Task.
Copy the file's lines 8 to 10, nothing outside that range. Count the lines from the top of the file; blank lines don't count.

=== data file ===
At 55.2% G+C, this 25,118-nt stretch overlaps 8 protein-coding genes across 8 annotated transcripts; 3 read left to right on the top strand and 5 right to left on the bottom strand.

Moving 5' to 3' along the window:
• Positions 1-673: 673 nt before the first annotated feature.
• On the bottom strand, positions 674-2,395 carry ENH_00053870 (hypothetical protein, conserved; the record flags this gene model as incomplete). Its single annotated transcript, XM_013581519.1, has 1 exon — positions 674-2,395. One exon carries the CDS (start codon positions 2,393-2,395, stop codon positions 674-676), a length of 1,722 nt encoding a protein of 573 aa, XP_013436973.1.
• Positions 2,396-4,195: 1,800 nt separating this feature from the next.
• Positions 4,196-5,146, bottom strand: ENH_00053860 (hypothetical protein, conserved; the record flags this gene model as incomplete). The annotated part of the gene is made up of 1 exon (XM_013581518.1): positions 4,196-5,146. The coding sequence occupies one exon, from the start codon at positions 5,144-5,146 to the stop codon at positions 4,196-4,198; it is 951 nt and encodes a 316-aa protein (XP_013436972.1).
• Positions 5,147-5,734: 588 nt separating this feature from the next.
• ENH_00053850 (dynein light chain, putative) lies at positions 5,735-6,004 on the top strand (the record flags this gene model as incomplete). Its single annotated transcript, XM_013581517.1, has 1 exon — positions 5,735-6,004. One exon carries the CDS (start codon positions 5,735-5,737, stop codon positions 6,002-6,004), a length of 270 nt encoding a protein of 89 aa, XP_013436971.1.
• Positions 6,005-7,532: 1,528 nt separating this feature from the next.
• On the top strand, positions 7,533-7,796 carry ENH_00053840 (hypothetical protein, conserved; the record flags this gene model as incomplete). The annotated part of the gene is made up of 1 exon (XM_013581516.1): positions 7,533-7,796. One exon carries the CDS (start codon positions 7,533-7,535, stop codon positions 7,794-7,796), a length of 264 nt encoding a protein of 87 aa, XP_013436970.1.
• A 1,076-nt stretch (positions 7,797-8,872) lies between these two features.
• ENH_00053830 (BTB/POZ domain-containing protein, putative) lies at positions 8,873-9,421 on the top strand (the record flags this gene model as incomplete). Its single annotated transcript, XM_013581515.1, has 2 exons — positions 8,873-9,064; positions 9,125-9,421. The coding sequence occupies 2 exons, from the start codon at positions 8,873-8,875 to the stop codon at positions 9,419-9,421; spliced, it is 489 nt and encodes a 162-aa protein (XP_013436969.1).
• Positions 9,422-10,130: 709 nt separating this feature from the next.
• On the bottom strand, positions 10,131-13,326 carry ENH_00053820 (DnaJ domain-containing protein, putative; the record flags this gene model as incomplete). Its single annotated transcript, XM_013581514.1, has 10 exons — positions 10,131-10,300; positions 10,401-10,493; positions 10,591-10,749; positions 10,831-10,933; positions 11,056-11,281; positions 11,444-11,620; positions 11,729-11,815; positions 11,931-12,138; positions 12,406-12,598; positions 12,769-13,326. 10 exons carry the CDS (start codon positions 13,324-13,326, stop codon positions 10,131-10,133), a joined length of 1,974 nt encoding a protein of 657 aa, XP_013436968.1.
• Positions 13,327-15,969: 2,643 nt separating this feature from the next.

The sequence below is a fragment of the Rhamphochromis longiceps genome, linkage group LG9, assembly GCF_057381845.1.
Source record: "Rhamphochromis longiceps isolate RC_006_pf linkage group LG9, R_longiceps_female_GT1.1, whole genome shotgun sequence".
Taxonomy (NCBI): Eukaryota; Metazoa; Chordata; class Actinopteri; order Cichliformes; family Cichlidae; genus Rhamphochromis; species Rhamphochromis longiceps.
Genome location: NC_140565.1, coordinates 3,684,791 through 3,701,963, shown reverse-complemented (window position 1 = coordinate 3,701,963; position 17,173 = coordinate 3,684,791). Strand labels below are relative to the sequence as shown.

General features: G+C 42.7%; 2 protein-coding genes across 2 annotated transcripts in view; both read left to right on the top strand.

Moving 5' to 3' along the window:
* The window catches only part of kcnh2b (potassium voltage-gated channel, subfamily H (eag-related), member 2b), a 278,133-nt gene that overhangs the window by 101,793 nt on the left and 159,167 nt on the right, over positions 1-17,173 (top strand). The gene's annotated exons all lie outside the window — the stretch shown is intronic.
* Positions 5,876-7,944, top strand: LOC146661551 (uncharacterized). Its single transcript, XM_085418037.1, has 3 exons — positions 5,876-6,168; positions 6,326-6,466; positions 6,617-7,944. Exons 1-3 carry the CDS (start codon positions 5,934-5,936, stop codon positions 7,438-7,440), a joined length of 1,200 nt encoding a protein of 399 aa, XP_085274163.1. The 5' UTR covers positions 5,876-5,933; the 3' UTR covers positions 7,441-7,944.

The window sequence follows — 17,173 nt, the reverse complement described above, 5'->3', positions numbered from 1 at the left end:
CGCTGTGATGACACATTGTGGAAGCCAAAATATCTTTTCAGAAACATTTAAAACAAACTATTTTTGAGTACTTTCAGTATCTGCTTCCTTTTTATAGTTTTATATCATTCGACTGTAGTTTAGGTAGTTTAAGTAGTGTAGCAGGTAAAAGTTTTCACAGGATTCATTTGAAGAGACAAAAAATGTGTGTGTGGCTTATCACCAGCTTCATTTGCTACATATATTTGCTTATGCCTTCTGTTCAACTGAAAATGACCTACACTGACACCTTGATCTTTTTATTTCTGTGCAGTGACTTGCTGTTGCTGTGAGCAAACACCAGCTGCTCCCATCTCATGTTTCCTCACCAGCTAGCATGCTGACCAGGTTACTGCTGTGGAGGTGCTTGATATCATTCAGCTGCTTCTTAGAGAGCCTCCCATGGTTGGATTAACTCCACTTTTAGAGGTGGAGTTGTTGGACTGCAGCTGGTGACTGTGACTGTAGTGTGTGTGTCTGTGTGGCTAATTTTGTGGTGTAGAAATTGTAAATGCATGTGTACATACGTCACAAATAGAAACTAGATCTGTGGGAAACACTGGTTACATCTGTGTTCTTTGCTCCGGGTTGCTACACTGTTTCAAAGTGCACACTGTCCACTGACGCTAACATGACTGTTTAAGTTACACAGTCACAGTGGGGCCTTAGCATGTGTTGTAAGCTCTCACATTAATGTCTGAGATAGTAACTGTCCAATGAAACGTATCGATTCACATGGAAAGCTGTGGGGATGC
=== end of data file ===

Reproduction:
• ENH_00053850 (dynein light chain, putative) lies at positions 5,735-6,004 on the top strand (the record flags this gene model as incomplete). Its single annotated transcript, XM_013581517.1, has 1 exon — positions 5,735-6,004. One exon carries the CDS (start codon positions 5,735-5,737, stop codon positions 6,002-6,004), a length of 270 nt encoding a protein of 89 aa, XP_013436971.1.
• Positions 6,005-7,532: 1,528 nt separating this feature from the next.
• On the top strand, positions 7,533-7,796 carry ENH_00053840 (hypothetical protein, conserved; the record flags this gene model as incomplete). The annotated part of the gene is made up of 1 exon (XM_013581516.1): positions 7,533-7,796. One exon carries the CDS (start codon positions 7,533-7,535, stop codon positions 7,794-7,796), a length of 264 nt encoding a protein of 87 aa, XP_013436970.1.